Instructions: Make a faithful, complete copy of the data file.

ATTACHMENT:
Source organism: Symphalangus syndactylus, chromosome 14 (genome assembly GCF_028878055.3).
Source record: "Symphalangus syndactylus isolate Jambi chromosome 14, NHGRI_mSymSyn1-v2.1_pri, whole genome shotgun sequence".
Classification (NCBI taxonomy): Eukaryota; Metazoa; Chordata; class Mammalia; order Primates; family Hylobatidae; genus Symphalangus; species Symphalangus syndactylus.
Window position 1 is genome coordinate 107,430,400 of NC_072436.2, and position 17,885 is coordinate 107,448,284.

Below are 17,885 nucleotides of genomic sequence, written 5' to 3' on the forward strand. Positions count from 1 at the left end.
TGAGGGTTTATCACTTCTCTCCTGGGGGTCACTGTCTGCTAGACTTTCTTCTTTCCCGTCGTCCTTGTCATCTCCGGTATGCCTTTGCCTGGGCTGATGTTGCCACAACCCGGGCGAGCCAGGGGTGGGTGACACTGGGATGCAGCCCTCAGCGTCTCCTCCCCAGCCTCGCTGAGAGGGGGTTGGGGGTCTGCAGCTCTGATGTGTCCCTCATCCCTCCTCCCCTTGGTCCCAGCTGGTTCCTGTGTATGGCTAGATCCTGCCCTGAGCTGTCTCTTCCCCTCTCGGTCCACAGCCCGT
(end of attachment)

Source organism: Symphalangus syndactylus, chromosome 14 (genome assembly GCF_028878055.3).
Source record: "Symphalangus syndactylus isolate Jambi chromosome 14, NHGRI_mSymSyn1-v2.1_pri, whole genome shotgun sequence".
Classification (NCBI taxonomy): Eukaryota; Metazoa; Chordata; class Mammalia; order Primates; family Hylobatidae; genus Symphalangus; species Symphalangus syndactylus.
Window position 1 is genome coordinate 107,430,400 of NC_072436.2, and position 17,885 is coordinate 107,448,284.

Below are 17,885 nucleotides of genomic sequence, written 5' to 3' on the forward strand. Positions count from 1 at the left end.
TGAGGGTTTATCACTTCTCTCCTGGGGGTCACTGTCTGCTAGACTTTCTTCTTTCCCGTCGTCCTTGTCATCTCCGGTATGCCTTTGCCTGGGCTGATGTTGCCACAACCCGGGCGAGCCAGGGGTGGGTGACACTGGGATGCAGCCCTCAGCGTCTCCTCCCCAGCCTCGCTGAGAGGGGGTTGGGGGTCTGCAGCTCTGATGTGTCCCTCATCCCTCCTCCCCTTGGTCCCAGCTGGTTCCTGTGTATGGCTAGATCCTGCCCTGAGCTGTCTCTTCCCCTCTCGGTCCACAGCCCGT